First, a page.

The LIFO method is prohibited outside the United States. Many countries, such as Canada, India, and Russia, must follow the rules set down by the IFRS (International Financial Reporting Standards) Foundation. The IFRS provides a framework for globally accepted accounting standards.
What is the difference between LIFO and FIFO?
The LIFO is an abbreviation for ‘Last In First Out,’ this method of inventory assumes that the most current stock is sold out and is used for calculating the cost of goods sold.
The FIFO is an abbreviation for ‘First in First Out,’ this inventory method assumes that the oldest stock is sold out first, which is used to calculate the cost of goods sold.
Why is LIFO better than FIFO?
LIFO may not be better than FIFO as it depends on the market environment.
LIFO uses the latest inventory to be sold, which gives a higher cost of inventory. These costs are higher than the firstly produced and acquired inventory. Higher costs may result in lower taxes with LIFO. It also shows the difference between the two LIFO and FIFO that FIFO represents accurate profits as the older inventory tells the actual cost. Using FIFO could show the company’s natural profitability, which, if it were high, would attract the shareholders to invest in that company.
The LIFO method can be used by Americans and is attractive because companies may have to pay fewer taxes, but the net profit will also be less. This method is criticized because the old items remain in the inventory forever as per records. Also, the LIFO method is used technically, not a physical record of inventory, and so the items that are old in inventory can be sold. This shows that the cost of goods sold is not accurate. This method is controversial and is banned from use out of the United States.
Businesses usually sell off the oldest items left in the inventory as they might become obsolete if not sold further. So FIFO follows the same way of going with the natural flow of inventory. If you want to have an accurate figure about your inventory, then FIFO is the better method.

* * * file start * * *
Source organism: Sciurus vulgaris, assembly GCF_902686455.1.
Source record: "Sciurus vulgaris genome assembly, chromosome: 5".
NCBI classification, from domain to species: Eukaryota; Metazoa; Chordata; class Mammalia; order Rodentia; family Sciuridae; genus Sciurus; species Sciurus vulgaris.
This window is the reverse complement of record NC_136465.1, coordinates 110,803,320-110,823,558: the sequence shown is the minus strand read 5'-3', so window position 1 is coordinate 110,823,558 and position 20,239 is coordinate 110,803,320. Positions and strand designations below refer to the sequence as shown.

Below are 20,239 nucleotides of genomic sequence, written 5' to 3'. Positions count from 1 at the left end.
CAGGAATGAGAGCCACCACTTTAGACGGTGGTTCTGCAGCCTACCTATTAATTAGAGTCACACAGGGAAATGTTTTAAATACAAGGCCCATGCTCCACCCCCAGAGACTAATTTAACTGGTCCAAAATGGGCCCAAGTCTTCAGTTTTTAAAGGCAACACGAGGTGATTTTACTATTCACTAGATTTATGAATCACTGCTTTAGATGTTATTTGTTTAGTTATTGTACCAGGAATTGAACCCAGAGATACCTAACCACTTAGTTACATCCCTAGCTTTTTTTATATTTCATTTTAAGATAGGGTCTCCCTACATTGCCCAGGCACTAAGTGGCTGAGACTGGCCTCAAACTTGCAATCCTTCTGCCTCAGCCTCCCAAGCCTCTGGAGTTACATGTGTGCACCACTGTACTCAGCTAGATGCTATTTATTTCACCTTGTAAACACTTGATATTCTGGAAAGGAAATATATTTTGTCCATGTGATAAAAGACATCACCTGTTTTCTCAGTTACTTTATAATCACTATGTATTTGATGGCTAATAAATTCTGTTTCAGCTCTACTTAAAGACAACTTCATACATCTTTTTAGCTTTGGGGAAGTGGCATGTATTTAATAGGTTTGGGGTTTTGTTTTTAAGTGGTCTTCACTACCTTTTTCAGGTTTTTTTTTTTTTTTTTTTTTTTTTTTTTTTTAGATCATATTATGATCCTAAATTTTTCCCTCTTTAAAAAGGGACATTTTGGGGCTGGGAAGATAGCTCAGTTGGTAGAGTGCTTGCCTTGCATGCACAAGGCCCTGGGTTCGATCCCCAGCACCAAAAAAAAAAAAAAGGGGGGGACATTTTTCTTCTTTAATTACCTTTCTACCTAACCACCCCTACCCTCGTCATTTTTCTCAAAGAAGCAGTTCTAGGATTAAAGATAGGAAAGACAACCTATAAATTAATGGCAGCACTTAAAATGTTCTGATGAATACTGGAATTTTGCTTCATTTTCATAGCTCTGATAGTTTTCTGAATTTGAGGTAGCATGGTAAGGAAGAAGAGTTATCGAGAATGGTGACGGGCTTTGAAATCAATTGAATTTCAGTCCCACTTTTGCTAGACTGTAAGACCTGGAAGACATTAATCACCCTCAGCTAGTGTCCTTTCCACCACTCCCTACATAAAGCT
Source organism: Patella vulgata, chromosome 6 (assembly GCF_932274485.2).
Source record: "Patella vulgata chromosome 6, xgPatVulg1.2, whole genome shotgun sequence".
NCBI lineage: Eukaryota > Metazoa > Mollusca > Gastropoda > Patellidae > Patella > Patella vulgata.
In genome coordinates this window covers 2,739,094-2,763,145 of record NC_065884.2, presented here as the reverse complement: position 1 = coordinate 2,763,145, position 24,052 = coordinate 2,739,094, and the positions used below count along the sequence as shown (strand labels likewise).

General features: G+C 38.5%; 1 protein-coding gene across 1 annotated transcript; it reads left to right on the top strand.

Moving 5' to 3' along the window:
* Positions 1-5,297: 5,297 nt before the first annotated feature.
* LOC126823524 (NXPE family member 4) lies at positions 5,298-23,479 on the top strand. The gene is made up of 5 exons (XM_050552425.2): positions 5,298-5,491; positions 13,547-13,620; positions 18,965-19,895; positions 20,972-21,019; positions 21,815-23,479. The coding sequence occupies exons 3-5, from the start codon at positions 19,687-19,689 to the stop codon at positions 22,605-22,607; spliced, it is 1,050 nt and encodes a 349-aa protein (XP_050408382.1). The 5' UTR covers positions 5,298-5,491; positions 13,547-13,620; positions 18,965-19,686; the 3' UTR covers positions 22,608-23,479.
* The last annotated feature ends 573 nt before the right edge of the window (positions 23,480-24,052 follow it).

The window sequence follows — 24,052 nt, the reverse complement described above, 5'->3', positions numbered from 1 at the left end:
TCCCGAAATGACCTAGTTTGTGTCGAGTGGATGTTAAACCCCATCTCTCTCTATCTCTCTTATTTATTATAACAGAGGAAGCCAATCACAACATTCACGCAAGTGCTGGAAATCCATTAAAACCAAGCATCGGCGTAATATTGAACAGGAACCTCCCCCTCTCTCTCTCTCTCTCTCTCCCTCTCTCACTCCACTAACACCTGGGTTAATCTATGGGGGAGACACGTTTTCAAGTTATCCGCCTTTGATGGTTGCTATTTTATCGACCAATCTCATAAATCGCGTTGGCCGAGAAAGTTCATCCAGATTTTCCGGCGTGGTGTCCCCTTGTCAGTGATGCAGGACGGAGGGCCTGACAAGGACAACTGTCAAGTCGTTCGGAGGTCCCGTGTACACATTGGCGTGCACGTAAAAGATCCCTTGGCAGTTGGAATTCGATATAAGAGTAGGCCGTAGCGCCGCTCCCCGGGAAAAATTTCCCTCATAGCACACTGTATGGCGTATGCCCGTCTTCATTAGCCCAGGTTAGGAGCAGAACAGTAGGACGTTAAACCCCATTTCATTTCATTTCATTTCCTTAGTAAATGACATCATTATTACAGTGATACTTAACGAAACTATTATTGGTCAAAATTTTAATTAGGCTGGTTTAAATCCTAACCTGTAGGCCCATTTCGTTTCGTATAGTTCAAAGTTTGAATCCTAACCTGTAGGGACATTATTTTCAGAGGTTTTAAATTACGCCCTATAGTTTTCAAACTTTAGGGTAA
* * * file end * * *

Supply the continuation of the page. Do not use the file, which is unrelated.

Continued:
What is LIFO Reserve?
The LIFO reserve is the amount by which a company’s taxable income has been deferred compared to the FIFO method. This is because when using the LIFO method, a business realizes smaller profits and pays fewer taxes.
LIFO, Inflation, and Net Income:
When there is zero inflation, all three inventory-costing methods produce the same result. But if inflation is high, the choice of accounting method can dramatically affect valuation ratios. FIFO, LIFO, and average cost have a different impacts:
- FIFO provides a better indication of the value of ending inventory (on the balance sheet), but it also increases net income because inventory that might be several years old is used to value COGS. Increasing net income sounds good, but it can increase the taxes that a company must pay.
- LIFO is not a good indicator of ending inventory value because it may understate the value of inventory. LIFO results in lower net income (and taxes) because COGS is higher. However, there are fewer inventory write-downs under LIFO during inflation.
- Average cost produces results that fall somewhere between FIFO and LIFO.
If prices are decreasing, then the complete opposite of the above is true.